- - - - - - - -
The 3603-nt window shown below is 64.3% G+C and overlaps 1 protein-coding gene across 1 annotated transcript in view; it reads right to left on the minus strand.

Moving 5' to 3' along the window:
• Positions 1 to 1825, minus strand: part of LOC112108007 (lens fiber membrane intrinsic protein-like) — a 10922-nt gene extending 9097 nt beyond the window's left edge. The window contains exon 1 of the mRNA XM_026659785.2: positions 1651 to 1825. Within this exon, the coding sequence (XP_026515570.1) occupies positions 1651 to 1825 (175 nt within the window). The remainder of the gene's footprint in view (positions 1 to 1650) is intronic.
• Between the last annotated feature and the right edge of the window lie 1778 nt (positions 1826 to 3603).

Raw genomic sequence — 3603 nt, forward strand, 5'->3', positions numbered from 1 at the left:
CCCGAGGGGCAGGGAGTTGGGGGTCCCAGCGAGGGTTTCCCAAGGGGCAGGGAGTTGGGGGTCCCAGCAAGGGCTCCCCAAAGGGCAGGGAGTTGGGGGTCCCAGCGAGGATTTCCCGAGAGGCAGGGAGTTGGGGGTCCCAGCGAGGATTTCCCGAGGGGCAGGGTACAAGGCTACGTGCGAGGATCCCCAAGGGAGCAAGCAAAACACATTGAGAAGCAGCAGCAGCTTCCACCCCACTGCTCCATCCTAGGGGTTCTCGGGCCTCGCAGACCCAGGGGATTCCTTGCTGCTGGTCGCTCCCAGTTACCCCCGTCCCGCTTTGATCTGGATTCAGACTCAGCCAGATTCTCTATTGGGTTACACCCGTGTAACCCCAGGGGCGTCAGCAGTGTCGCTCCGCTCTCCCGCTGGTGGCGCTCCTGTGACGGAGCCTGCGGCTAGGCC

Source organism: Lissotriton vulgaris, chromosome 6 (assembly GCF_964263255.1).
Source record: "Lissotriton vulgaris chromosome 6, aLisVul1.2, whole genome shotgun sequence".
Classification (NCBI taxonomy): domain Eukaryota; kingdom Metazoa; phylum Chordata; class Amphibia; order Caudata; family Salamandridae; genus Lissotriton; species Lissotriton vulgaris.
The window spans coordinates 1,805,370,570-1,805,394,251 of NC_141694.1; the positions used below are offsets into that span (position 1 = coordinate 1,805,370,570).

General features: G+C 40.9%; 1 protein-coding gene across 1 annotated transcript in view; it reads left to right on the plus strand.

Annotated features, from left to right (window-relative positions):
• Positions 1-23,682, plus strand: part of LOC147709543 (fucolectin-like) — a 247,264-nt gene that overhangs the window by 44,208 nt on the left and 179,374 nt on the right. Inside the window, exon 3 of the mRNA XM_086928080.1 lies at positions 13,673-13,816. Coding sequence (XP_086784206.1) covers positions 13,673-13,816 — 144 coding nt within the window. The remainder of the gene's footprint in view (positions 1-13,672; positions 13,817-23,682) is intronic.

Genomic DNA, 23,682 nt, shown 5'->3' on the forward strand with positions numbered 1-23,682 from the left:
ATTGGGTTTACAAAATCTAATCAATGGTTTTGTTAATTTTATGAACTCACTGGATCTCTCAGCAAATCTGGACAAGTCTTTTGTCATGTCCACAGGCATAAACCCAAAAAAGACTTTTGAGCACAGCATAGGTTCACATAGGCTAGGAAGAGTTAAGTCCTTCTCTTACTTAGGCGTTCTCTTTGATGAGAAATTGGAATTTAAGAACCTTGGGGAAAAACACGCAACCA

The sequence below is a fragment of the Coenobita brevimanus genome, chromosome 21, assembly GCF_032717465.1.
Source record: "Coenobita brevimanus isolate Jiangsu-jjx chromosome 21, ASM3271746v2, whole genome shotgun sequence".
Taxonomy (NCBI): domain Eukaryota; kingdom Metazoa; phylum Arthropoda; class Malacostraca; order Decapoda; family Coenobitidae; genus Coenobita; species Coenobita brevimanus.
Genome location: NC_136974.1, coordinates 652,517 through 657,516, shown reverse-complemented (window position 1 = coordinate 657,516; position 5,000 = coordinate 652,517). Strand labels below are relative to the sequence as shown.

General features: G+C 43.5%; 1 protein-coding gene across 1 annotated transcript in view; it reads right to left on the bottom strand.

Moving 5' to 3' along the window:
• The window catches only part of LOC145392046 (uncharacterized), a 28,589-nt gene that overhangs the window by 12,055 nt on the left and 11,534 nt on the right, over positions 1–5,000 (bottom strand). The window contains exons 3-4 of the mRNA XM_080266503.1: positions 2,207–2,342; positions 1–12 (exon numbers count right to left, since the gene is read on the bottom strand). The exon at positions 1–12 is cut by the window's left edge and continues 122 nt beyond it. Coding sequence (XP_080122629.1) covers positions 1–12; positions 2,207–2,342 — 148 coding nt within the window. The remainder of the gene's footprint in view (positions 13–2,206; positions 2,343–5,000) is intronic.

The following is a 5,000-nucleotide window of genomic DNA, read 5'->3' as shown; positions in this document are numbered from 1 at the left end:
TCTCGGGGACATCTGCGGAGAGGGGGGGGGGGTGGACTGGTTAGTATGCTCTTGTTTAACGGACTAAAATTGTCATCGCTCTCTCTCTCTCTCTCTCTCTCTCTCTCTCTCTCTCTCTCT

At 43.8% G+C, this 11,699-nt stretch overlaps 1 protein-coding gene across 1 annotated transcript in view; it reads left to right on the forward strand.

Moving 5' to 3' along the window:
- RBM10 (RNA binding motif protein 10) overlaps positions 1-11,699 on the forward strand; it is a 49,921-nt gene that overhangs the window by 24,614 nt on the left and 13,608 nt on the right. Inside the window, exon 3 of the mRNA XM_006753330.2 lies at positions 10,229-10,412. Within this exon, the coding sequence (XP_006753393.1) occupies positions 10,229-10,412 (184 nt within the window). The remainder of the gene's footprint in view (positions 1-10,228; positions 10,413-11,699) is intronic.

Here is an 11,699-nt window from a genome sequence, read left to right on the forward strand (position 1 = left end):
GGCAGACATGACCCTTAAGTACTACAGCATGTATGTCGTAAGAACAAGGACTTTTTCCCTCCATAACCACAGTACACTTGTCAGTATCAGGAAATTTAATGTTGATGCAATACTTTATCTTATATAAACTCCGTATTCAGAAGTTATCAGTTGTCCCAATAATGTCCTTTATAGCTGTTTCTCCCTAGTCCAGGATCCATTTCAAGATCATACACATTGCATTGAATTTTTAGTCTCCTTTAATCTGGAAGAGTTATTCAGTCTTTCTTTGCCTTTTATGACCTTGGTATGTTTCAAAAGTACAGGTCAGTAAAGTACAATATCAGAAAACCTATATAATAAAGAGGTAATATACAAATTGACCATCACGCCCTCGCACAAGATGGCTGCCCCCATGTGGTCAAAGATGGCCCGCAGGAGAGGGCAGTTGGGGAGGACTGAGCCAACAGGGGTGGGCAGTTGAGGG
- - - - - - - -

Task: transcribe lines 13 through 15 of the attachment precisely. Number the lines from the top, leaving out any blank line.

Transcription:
• Positions 1-23,682, plus strand: part of LOC147709543 (fucolectin-like) — a 247,264-nt gene that overhangs the window by 44,208 nt on the left and 179,374 nt on the right. Inside the window, exon 3 of the mRNA XM_086928080.1 lies at positions 13,673-13,816. Coding sequence (XP_086784206.1) covers positions 13,673-13,816 — 144 coding nt within the window. The remainder of the gene's footprint in view (positions 1-13,672; positions 13,817-23,682) is intronic.

Genomic DNA, 23,682 nt, shown 5'->3' on the forward strand with positions numbered 1-23,682 from the left:
ATTGGGTTTACAAAATCTAATCAATGGTTTTGTTAATTTTATGAACTCACTGGATCTCTCAGCAAATCTGGACAAGTCTTTTGTCATGTCCACAGGCATAAACCCAAAAAAGACTTTTGAGCACAGCATAGGTTCACATAGGCTAGGAAGAGTTAAGTCCTTCTCTTACTTAGGCGTTCTCTTTGATGAGAAATTGGAATTTAAGAACCTTGGGGAAAAACACGCAACCA